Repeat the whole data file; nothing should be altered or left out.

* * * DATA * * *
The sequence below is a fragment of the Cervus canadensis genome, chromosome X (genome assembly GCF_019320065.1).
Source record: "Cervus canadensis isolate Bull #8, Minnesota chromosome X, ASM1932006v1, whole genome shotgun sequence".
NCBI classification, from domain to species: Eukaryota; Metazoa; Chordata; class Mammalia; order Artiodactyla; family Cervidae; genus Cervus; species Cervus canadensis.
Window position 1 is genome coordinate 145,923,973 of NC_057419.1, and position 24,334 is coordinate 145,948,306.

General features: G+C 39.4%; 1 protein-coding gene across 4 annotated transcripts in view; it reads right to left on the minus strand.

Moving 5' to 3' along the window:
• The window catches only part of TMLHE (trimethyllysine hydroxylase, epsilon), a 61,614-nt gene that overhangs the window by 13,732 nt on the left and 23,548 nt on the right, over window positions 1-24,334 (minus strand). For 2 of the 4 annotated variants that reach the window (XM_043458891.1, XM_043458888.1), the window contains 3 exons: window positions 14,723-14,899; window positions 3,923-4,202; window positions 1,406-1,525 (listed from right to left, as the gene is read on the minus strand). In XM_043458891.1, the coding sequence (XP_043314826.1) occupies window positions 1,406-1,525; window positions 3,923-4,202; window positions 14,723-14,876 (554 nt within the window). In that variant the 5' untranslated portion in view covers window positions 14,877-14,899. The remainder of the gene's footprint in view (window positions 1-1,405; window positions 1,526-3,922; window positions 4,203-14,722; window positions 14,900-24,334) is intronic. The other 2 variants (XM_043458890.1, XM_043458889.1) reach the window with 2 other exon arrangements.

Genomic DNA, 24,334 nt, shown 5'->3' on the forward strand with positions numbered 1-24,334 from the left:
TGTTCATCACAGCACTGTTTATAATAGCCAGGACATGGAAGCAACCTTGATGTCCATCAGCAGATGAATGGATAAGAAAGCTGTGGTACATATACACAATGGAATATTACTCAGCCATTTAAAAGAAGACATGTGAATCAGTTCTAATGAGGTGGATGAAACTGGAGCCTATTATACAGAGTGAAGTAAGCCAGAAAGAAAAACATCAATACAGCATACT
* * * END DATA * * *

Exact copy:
The sequence below is a fragment of the Cervus canadensis genome, chromosome X (genome assembly GCF_019320065.1).
Source record: "Cervus canadensis isolate Bull #8, Minnesota chromosome X, ASM1932006v1, whole genome shotgun sequence".
NCBI classification, from domain to species: Eukaryota; Metazoa; Chordata; class Mammalia; order Artiodactyla; family Cervidae; genus Cervus; species Cervus canadensis.
Window position 1 is genome coordinate 145,923,973 of NC_057419.1, and position 24,334 is coordinate 145,948,306.

General features: G+C 39.4%; 1 protein-coding gene across 4 annotated transcripts in view; it reads right to left on the minus strand.

Moving 5' to 3' along the window:
• The window catches only part of TMLHE (trimethyllysine hydroxylase, epsilon), a 61,614-nt gene that overhangs the window by 13,732 nt on the left and 23,548 nt on the right, over window positions 1-24,334 (minus strand). For 2 of the 4 annotated variants that reach the window (XM_043458891.1, XM_043458888.1), the window contains 3 exons: window positions 14,723-14,899; window positions 3,923-4,202; window positions 1,406-1,525 (listed from right to left, as the gene is read on the minus strand). In XM_043458891.1, the coding sequence (XP_043314826.1) occupies window positions 1,406-1,525; window positions 3,923-4,202; window positions 14,723-14,876 (554 nt within the window). In that variant the 5' untranslated portion in view covers window positions 14,877-14,899. The remainder of the gene's footprint in view (window positions 1-1,405; window positions 1,526-3,922; window positions 4,203-14,722; window positions 14,900-24,334) is intronic. The other 2 variants (XM_043458890.1, XM_043458889.1) reach the window with 2 other exon arrangements.

Genomic DNA, 24,334 nt, shown 5'->3' on the forward strand with positions numbered 1-24,334 from the left:
TGTTCATCACAGCACTGTTTATAATAGCCAGGACATGGAAGCAACCTTGATGTCCATCAGCAGATGAATGGATAAGAAAGCTGTGGTACATATACACAATGGAATATTACTCAGCCATTTAAAAGAAGACATGTGAATCAGTTCTAATGAGGTGGATGAAACTGGAGCCTATTATACAGAGTGAAGTAAGCCAGAAAGAAAAACATCAATACAGCATACT